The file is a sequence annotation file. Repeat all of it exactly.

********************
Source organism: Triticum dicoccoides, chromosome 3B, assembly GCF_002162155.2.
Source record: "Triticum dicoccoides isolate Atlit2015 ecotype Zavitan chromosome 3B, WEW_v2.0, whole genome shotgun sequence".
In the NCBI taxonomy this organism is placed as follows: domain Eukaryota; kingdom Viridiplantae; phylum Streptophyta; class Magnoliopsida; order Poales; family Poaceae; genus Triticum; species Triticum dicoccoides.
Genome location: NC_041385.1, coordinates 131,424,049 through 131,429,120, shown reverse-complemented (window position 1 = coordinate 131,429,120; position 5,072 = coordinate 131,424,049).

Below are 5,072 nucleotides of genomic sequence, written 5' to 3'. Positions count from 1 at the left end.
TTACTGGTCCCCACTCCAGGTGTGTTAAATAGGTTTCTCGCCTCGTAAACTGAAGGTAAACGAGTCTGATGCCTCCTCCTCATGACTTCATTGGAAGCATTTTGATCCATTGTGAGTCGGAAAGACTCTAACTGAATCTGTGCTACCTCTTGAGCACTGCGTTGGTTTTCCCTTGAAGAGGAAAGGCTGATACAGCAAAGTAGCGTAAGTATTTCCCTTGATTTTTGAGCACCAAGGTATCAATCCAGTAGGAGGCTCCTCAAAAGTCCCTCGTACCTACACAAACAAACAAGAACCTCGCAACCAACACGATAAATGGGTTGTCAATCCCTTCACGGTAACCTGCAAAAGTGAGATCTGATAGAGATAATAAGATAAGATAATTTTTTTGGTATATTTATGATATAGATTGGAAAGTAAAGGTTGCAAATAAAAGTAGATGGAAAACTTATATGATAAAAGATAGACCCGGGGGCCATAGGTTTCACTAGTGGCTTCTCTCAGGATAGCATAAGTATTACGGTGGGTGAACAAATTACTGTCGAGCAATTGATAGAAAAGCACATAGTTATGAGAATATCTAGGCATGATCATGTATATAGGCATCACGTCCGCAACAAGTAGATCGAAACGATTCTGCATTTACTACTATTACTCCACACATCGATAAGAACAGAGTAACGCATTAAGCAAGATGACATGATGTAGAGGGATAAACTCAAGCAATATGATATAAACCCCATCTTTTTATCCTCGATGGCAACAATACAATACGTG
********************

Source organism: Triticum dicoccoides, chromosome 3B, assembly GCF_002162155.2.
Source record: "Triticum dicoccoides isolate Atlit2015 ecotype Zavitan chromosome 3B, WEW_v2.0, whole genome shotgun sequence".
In the NCBI taxonomy this organism is placed as follows: domain Eukaryota; kingdom Viridiplantae; phylum Streptophyta; class Magnoliopsida; order Poales; family Poaceae; genus Triticum; species Triticum dicoccoides.
Genome location: NC_041385.1, coordinates 131,424,049 through 131,429,120, shown reverse-complemented (window position 1 = coordinate 131,429,120; position 5,072 = coordinate 131,424,049).

Below are 5,072 nucleotides of genomic sequence, written 5' to 3'. Positions count from 1 at the left end.
TTACTGGTCCCCACTCCAGGTGTGTTAAATAGGTTTCTCGCCTCGTAAACTGAAGGTAAACGAGTCTGATGCCTCCTCCTCATGACTTCATTGGAAGCATTTTGATCCATTGTGAGTCGGAAAGACTCTAACTGAATCTGTGCTACCTCTTGAGCACTGCGTTGGTTTTCCCTTGAAGAGGAAAGGCTGATACAGCAAAGTAGCGTAAGTATTTCCCTTGATTTTTGAGCACCAAGGTATCAATCCAGTAGGAGGCTCCTCAAAAGTCCCTCGTACCTACACAAACAAACAAGAACCTCGCAACCAACACGATAAATGGGTTGTCAATCCCTTCACGGTAACCTGCAAAAGTGAGATCTGATAGAGATAATAAGATAAGATAATTTTTTTGGTATATTTATGATATAGATTGGAAAGTAAAGGTTGCAAATAAAAGTAGATGGAAAACTTATATGATAAAAGATAGACCCGGGGGCCATAGGTTTCACTAGTGGCTTCTCTCAGGATAGCATAAGTATTACGGTGGGTGAACAAATTACTGTCGAGCAATTGATAGAAAAGCACATAGTTATGAGAATATCTAGGCATGATCATGTATATAGGCATCACGTCCGCAACAAGTAGATCGAAACGATTCTGCATTTACTACTATTACTCCACACATCGATAAGAACAGAGTAACGCATTAAGCAAGATGACATGATGTAGAGGGATAAACTCAAGCAATATGATATAAACCCCATCTTTTTATCCTCGATGGCAACAATACAATACGTG